Animation Compression Library: Release 0.4.010 Sep 2017
This marks the fourth release of ACL. It contains a lot of good stuff but most notable is the addition of segmenting support. I have not had the chance to play with the settings much yet but using segments of 16 key frames reduces the memory footprint by about 13% with variable quantization under uniform sampling. Adding range reduction on top of it (per segment), further reduces the memory footprint by another 10%. This is very significant!
Some optimizations also made it in to the compression time, reducing it by 4.3x with no compromise to quality.
This also represents the first release where graphs have been generated allowing us an unprecedented view into how the ACL and Unreal algorithms perform. As such, I will detail what is note-worthy and thus this blog post will be a bit long. Grab a coffee and buckle up!
- ACL compresses better than Unreal for nearly every clip in the CMU database.
- ACL is much smaller than Unreal (23.4%), is more accurate (2x+), and compresses much faster (4.68x).
- ACL performs as expected and optimizes properly for the error threshold used, validating our assumptions.
- A threshold of 0.1cm is good enough for production use in Unreal as the overwhelming majority (98.15%) of the samples have an error smaller than 0.02cm.
Why compare against Unreal?
As I have previously mentioned, Unreal 4 has a very solid error metric and good implementations of common animation compression techniques. It most definitely is well representative of the state of animation compression in game engines everywhere.
NOTE: In the images that follow, the results for an error threshold of UE4 @ 1.0cm were nearly identical to 0.1cm and were thus omitted for brevity
ACL 0.4 compresses the CMU database down to 82.25mb in 50 minutes single-threaded and 5 minutes multi-threaded with a maximum error of 0.0635cm. Unreal 4.15 compresses it down to 107.94mb in 3 hours and 54 minutes single-threaded with a maximum error of 0.0850cm (1.0cm threshold used). Importantly, this is achieved with no compromise to decompression speed (although not yet measured, is estimated to be faster or just as fast with ACL).
As can be seen on the above image, ACL performs quite well here. The error is very low and the compression quite high in comparison to Unreal.
Here we see the full distribution of the compression ratio over the CMU database. UE4 @ 0.01cm fails to do better than dropping the quaternion W and storing everything as full precision most of the time which is why the compression ratio is so consistent. UE4 @ 0.1cm performs similarly in that key reduction fails very often on this database and as a result simple quantization is most often selected.
Here is a snapshot of the bottom 10% (10th percentile and lower). We can see some similarities in shape at the bottom and top 10%.
We can see on the above image that Unreal performs consistently regardless of the animation clip duration but ACL performs slightly better the longer the clip is. This is most likely a direct result of using range reduction twice: once per clip, and once per segment.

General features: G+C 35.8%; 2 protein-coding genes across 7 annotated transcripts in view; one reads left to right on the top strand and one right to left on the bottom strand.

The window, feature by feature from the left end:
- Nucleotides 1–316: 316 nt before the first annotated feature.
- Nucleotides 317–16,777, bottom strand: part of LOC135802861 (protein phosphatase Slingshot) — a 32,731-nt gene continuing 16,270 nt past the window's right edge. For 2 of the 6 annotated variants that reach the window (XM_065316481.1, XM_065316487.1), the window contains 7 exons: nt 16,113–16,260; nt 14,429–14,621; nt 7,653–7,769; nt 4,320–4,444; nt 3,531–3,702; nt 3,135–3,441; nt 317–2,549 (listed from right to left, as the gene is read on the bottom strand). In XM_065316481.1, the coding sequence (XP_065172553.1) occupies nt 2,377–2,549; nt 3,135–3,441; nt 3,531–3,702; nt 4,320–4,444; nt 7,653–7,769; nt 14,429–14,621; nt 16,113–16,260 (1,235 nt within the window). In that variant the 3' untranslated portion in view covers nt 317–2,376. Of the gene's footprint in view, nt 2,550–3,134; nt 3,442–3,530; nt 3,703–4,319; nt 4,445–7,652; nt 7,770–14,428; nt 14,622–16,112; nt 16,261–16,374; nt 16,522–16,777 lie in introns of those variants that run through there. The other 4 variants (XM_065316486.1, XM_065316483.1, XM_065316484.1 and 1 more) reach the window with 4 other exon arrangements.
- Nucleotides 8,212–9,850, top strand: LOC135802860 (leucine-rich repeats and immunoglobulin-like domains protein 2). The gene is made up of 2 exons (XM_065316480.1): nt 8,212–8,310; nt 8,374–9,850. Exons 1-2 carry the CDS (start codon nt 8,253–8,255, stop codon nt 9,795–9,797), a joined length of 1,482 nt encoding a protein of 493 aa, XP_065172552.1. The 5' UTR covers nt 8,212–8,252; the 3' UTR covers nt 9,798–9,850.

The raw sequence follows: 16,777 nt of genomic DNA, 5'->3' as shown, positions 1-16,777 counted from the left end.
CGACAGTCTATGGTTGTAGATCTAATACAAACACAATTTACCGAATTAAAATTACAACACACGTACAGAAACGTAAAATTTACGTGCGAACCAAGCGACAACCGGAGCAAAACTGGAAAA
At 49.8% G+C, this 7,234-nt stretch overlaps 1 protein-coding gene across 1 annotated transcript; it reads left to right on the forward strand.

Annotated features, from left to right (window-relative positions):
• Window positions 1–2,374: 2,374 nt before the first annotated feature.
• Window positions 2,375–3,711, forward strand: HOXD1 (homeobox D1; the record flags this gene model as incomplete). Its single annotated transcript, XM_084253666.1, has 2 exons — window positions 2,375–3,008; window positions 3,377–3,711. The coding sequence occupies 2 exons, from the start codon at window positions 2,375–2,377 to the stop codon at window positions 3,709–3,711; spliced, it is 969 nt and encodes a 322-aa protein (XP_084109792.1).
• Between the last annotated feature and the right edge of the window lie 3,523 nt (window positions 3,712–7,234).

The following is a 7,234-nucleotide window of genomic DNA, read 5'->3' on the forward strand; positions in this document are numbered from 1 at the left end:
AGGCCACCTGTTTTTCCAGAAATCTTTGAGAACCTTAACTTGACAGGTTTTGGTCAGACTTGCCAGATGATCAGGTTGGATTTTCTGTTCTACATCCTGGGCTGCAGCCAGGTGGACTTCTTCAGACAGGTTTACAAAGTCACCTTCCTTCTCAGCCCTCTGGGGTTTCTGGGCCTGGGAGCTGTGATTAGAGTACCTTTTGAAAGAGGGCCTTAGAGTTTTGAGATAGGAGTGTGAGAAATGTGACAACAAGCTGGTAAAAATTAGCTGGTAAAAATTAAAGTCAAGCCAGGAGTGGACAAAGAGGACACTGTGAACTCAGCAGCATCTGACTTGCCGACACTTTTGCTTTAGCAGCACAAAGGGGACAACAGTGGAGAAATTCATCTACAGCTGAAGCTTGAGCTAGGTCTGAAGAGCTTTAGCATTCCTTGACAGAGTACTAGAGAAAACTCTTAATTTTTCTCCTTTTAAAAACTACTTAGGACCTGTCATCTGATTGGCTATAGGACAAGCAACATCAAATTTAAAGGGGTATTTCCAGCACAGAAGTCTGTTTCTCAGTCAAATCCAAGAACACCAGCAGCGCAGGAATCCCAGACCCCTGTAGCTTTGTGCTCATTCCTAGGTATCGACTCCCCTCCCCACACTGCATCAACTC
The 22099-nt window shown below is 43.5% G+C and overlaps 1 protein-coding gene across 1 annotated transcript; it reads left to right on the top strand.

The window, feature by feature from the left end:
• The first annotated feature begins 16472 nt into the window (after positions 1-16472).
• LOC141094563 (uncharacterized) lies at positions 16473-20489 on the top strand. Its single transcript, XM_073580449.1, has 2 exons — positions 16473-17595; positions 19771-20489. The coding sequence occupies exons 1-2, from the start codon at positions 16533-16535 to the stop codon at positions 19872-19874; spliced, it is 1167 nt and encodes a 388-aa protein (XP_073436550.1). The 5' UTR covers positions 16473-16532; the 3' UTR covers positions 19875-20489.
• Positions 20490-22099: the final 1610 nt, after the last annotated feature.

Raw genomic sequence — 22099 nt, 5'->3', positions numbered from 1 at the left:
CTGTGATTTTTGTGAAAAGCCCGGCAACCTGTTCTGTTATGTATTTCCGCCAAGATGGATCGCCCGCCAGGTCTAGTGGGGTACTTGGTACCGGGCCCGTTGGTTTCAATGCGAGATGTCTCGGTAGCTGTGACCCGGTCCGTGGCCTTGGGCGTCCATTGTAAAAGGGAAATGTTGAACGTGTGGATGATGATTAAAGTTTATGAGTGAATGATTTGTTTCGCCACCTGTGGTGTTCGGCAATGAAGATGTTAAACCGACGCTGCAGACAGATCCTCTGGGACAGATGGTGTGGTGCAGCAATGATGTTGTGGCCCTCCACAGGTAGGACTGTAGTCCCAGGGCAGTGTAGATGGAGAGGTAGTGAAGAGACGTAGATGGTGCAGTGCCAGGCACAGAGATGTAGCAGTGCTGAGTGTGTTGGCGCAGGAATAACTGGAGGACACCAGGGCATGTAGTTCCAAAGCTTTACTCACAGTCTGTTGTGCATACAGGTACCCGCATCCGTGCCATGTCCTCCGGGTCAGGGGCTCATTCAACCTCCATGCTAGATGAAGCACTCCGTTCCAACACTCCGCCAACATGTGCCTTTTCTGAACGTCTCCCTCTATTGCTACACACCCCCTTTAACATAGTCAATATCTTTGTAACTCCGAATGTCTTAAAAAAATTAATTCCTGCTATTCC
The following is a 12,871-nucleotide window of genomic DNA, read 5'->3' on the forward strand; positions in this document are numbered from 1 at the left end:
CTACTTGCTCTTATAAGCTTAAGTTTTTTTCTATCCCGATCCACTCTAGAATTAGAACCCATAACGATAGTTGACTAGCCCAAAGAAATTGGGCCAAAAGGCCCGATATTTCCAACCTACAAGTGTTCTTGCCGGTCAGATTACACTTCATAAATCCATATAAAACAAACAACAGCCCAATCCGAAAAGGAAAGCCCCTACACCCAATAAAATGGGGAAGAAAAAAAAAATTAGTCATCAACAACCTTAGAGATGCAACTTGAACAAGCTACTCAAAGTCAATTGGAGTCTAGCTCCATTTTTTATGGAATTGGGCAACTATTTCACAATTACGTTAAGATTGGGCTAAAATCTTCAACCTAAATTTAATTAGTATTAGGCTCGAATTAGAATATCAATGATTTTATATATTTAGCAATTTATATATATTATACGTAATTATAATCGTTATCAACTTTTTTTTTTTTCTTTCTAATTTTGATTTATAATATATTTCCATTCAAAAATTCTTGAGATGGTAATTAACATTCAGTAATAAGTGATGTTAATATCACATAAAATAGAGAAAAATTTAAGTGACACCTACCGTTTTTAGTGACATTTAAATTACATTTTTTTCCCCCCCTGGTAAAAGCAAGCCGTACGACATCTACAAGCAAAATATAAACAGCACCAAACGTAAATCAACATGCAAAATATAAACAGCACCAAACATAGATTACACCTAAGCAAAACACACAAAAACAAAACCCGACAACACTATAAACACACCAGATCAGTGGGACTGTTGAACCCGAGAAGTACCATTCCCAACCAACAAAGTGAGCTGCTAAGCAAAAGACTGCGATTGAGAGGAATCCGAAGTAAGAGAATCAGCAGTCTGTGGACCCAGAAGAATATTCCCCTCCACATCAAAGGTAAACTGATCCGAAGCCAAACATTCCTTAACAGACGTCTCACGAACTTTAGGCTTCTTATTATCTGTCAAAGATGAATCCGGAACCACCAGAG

Both algorithms perform similarly for the shortest clips.
How accurate are we?
The above image gives a good view of how accurate the algorithms are. We can see ACL @ 0.01cm and UE4 @ 0.01cm quickly reach the error threshold and only about 10% of the clips exceed it. UE4 @ 0.1cm is less accurate but still pretty good overall.
The biggest source of error in both ACL and Unreal comes from the usage of the simple quaternion format consisting of dropping the W component to later reconstruct it at runtime. As it turns out, this is terribly inaccurate when that component is very small. Better formats exist and will be implemented later.
ACL performs worse on a larger number of clips likely as a result of range reduction sometimes causing a precision loss for some clips. At some point ACL should be able to detect this and turn it off if it isn’t needed.
There does not appear to be any correlation between the max error in a clip and its duration, as expected. One thing stands out though, the longer a clip is, the noisier the error appears to be. This is because the longer a clip is the more likely it is to contain a bad quaternion W that fails to reconstruct properly.
Over the years, I’ve read my fair share of animation compression papers and posts. And while they all measure the error differently the one thing they have in common is that they only talk about the worst error within a clip (or whole set of clips). As I have previously mentioned, how you measure the error is very important and must be done carefully but that is not all. Using the worst error within a given clip does not give a full picture. What about the other bones in the clip? What about the other key frames? Do I have a single bone on a single key frame that violates my threshold or do I have many?
In order to get a full and clear picture, I dumped the error of every bone at every key frame in the original clips. This represents over 37 million samples for the CMU database.
The above image is amazing!
The above two images clearly show how terrible the max clip error is at giving insight into the true error. Here are some numbers visible only in the exhaustive graphs:
- ACL crosses the 0.01cm error threshold at the 99.85th percentile (only 0.15% of our values exceed the threshold!)